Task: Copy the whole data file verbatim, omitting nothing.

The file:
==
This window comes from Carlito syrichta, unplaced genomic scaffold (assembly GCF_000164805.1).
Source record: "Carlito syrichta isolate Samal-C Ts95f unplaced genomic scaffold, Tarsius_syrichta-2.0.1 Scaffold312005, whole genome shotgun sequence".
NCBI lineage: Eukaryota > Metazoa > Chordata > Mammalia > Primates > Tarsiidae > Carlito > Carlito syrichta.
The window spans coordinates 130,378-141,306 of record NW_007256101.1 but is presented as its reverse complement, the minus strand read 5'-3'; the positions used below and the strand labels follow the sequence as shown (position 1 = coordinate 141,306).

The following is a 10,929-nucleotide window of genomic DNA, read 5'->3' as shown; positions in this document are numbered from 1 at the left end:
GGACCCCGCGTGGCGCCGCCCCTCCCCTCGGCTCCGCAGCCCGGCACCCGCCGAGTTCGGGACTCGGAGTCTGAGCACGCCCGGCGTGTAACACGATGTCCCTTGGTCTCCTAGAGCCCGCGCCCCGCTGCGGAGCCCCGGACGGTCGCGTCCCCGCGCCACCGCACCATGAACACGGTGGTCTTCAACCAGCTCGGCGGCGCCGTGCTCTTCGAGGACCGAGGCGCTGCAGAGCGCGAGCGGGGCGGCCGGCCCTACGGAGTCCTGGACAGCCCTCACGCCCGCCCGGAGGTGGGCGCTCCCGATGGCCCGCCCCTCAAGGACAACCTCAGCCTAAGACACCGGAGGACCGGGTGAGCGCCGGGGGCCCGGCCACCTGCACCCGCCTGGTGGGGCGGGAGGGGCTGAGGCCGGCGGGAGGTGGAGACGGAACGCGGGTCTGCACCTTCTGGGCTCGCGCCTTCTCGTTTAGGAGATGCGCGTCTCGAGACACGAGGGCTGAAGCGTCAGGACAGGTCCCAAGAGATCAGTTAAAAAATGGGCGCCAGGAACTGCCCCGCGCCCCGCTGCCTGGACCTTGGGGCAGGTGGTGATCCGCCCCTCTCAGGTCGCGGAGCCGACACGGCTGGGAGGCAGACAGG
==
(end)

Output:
This window comes from Carlito syrichta, unplaced genomic scaffold (assembly GCF_000164805.1).
Source record: "Carlito syrichta isolate Samal-C Ts95f unplaced genomic scaffold, Tarsius_syrichta-2.0.1 Scaffold312005, whole genome shotgun sequence".
NCBI lineage: Eukaryota > Metazoa > Chordata > Mammalia > Primates > Tarsiidae > Carlito > Carlito syrichta.
The window spans coordinates 130,378-141,306 of record NW_007256101.1 but is presented as its reverse complement, the minus strand read 5'-3'; the positions used below and the strand labels follow the sequence as shown (position 1 = coordinate 141,306).

The following is a 10,929-nucleotide window of genomic DNA, read 5'->3' as shown; positions in this document are numbered from 1 at the left end:
GGACCCCGCGTGGCGCCGCCCCTCCCCTCGGCTCCGCAGCCCGGCACCCGCCGAGTTCGGGACTCGGAGTCTGAGCACGCCCGGCGTGTAACACGATGTCCCTTGGTCTCCTAGAGCCCGCGCCCCGCTGCGGAGCCCCGGACGGTCGCGTCCCCGCGCCACCGCACCATGAACACGGTGGTCTTCAACCAGCTCGGCGGCGCCGTGCTCTTCGAGGACCGAGGCGCTGCAGAGCGCGAGCGGGGCGGCCGGCCCTACGGAGTCCTGGACAGCCCTCACGCCCGCCCGGAGGTGGGCGCTCCCGATGGCCCGCCCCTCAAGGACAACCTCAGCCTAAGACACCGGAGGACCGGGTGAGCGCCGGGGGCCCGGCCACCTGCACCCGCCTGGTGGGGCGGGAGGGGCTGAGGCCGGCGGGAGGTGGAGACGGAACGCGGGTCTGCACCTTCTGGGCTCGCGCCTTCTCGTTTAGGAGATGCGCGTCTCGAGACACGAGGGCTGAAGCGTCAGGACAGGTCCCAAGAGATCAGTTAAAAAATGGGCGCCAGGAACTGCCCCGCGCCCCGCTGCCTGGACCTTGGGGCAGGTGGTGATCCGCCCCTCTCAGGTCGCGGAGCCGACACGGCTGGGAGGCAGACAGG